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A novel role for STOMATAL CARPENTER 1 in stomata patterning

Overview of attention for article published in BMC Plant Biology, August 2016
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About this Attention Score

  • In the top 25% of all research outputs scored by Altmetric
  • Among the highest-scoring outputs from this source (#32 of 1,171)
  • High Attention Score compared to outputs of the same age (88th percentile)
  • High Attention Score compared to outputs of the same age and source (95th percentile)

Mentioned by

news
1 news outlet
twitter
5 tweeters
peer_reviews
1 peer review site

Citations

dimensions_citation
6 Dimensions

Readers on

mendeley
24 Mendeley
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Title
A novel role for STOMATAL CARPENTER 1 in stomata patterning
Published in
BMC Plant Biology, August 2016
DOI 10.1186/s12870-016-0851-z
Pubmed ID
Authors

Giulia Castorina, Samantha Fox, Chiara Tonelli, Massimo Galbiati, Lucio Conti

Abstract

Guard cells (GCs) are specialised cells within the plant epidermis which form stomatal pores, through which gas exchange can occur. The GCs derive through a specialised lineage of cell divisions which is specified by the transcription factor SPEECHLESS (SPCH), the expression of which can be detected in undifferentiated epidermal cells prior to asymmetric division. Other transcription factors may act before GC specification and be required for correct GC patterning. Previously, the DOF transcription factor STOMATAL CARPENTER 1 (SCAP1) was shown to be involved in GC function, by activating a set of GC-specific genes required for GC maturation and activity. It is thus far unknown whether SCAP1 can also affect stomatal development. Here we show that SCAP1 expression can also be observed in young leaf primordia, before any GC differentiation occurs. The study of transgenic plants carrying a proSCAP1:GUS-GFP transcriptional fusion, coupled with qPCR analyses, indicate that SCAP1 expression peaks in a temporal window which is coincident with expression of stomatal patterning genes. Independent scap1 loss-of-function mutants have a reduced number of GCs whilst SCAP1 over expression lines have an increased number of GCs, in addition to altered GC distribution and spacing patterns. The study of early markers for stomatal cell lineage in a background carrying gain-of-function alleles of SCAP1 revealed that, compared to the wild type, an increased number of protodermal cells are recruited in the GC lineage, which is reflected in an increased number of meristemoids. Our results suggest an early role for SCAP1 in GC differentiation. We propose that a function of SCAP1 is to integrate different aspects of GC biology including specification, spacing, maturation and function.

Twitter Demographics

The data shown below were collected from the profiles of 5 tweeters who shared this research output. Click here to find out more about how the information was compiled.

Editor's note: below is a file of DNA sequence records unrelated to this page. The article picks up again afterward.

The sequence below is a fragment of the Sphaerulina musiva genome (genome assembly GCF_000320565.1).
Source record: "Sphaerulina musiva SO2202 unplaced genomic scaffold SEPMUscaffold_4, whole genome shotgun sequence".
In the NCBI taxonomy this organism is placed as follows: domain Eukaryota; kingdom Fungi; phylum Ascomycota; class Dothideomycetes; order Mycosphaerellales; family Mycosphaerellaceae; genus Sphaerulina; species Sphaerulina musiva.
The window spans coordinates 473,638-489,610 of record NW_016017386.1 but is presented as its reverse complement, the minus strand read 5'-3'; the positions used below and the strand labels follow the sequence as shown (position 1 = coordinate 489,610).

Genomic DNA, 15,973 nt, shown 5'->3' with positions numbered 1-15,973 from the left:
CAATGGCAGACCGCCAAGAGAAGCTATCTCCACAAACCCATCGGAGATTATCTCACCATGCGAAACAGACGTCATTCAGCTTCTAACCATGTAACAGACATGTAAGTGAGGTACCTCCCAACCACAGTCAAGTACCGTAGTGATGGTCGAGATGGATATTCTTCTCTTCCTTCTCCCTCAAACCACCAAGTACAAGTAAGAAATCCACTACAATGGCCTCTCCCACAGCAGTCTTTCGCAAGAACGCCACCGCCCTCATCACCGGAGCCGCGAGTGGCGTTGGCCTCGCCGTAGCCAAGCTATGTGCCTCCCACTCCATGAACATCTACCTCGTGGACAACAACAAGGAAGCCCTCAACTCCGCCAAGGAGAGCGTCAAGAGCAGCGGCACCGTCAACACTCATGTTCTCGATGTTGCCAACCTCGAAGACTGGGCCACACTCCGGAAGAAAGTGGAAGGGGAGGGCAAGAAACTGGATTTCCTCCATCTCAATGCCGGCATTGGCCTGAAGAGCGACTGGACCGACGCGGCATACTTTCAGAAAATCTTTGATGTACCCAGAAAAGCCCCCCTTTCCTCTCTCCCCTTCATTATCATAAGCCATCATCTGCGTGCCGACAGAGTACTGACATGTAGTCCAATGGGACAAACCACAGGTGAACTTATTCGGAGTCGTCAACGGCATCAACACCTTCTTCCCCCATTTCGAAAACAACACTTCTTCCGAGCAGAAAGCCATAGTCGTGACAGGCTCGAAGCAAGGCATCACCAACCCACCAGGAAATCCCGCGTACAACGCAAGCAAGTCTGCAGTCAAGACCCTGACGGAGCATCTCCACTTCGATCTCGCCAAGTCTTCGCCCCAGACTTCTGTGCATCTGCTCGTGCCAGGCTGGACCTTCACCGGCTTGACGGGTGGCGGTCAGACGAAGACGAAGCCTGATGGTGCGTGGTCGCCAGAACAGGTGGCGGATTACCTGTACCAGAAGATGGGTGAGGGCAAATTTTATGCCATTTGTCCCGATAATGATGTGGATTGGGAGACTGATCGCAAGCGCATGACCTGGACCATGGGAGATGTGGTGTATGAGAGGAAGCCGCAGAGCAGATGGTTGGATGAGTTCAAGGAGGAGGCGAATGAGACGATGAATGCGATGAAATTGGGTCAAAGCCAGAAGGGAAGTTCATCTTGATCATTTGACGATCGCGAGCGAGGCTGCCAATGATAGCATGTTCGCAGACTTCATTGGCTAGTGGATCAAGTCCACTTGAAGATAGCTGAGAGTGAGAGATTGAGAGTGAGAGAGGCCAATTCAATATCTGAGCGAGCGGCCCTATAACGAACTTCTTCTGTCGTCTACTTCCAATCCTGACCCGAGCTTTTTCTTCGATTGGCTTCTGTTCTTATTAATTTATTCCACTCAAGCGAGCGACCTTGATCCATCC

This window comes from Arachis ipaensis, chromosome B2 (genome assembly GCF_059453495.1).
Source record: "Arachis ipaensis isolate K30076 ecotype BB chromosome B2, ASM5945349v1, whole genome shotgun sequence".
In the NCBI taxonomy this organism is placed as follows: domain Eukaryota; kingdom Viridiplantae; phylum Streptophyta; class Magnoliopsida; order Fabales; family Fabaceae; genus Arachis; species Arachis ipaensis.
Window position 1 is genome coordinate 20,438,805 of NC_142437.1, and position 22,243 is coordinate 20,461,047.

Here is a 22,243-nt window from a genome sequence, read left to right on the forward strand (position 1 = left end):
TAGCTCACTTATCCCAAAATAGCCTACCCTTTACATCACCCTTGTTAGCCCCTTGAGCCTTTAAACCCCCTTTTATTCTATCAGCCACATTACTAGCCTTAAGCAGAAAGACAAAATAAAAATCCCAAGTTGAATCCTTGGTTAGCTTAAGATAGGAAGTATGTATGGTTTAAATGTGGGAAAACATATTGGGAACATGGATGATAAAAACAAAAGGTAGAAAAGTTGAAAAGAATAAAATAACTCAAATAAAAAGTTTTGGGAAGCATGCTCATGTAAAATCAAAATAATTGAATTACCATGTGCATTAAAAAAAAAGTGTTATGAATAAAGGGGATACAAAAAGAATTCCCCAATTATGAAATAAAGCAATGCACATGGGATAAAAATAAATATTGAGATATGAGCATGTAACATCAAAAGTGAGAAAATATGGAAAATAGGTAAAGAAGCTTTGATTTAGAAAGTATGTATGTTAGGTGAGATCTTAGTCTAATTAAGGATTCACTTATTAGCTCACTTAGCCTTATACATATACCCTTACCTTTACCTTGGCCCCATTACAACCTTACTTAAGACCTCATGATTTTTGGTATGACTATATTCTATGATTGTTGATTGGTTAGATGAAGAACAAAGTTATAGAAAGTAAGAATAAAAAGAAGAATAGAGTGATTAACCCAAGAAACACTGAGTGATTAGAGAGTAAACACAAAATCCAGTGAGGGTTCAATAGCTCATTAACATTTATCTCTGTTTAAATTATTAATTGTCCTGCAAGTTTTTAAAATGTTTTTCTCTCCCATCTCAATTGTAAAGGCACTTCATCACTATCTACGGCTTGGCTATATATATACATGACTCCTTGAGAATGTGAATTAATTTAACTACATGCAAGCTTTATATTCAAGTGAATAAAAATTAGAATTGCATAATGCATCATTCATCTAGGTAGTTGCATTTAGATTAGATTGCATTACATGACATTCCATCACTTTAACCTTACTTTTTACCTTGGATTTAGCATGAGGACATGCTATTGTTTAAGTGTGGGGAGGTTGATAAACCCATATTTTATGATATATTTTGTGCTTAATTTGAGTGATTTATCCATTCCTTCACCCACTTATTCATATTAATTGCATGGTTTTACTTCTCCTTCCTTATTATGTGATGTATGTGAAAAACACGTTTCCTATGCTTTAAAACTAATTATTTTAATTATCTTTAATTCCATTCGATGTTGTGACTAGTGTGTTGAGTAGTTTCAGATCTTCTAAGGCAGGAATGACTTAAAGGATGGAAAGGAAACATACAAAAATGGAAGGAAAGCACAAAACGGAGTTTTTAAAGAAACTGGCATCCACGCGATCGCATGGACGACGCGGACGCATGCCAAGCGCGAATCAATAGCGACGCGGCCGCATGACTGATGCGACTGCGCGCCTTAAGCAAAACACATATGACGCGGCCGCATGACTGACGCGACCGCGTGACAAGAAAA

Mendeley readers

The data shown below were compiled from readership statistics for 24 Mendeley readers of this research output. Click here to see the associated Mendeley record.

Geographical breakdown

Country Count As %
Chile 1 4%
Unknown 23 96%

Demographic breakdown

Readers by professional status Count As %
Student > Ph. D. Student 8 33%
Student > Bachelor 4 17%
Researcher 3 13%
Professor 1 4%
Professor > Associate Professor 1 4%
Other 1 4%
Unknown 6 25%
Readers by discipline Count As %
Agricultural and Biological Sciences 9 38%
Biochemistry, Genetics and Molecular Biology 7 29%
Mathematics 1 4%
Social Sciences 1 4%
Unknown 6 25%

Attention Score in Context

This research output has an Altmetric Attention Score of 15. This is our high-level measure of the quality and quantity of online attention that it has received. This Attention Score, as well as the ranking and number of research outputs shown below, was calculated when the research output was last mentioned on 16 November 2016.
All research outputs
#650,814
of 8,642,080 outputs
Outputs from BMC Plant Biology
#32
of 1,171 outputs
Outputs of similar age
#29,130
of 260,938 outputs
Outputs of similar age from BMC Plant Biology
#2
of 45 outputs
Altmetric has tracked 8,642,080 research outputs across all sources so far. Compared to these this one has done particularly well and is in the 92nd percentile: it's in the top 10% of all research outputs ever tracked by Altmetric.
So far Altmetric has tracked 1,171 research outputs from this source. They receive a mean Attention Score of 3.3. This one has done particularly well, scoring higher than 97% of its peers.
Older research outputs will score higher simply because they've had more time to accumulate mentions. To account for age we can compare this Altmetric Attention Score to the 260,938 tracked outputs that were published within six weeks on either side of this one in any source. This one has done well, scoring higher than 88% of its contemporaries.
We're also able to compare this research output to 45 others from the same source and published within six weeks on either side of this one. This one has done particularly well, scoring higher than 95% of its contemporaries.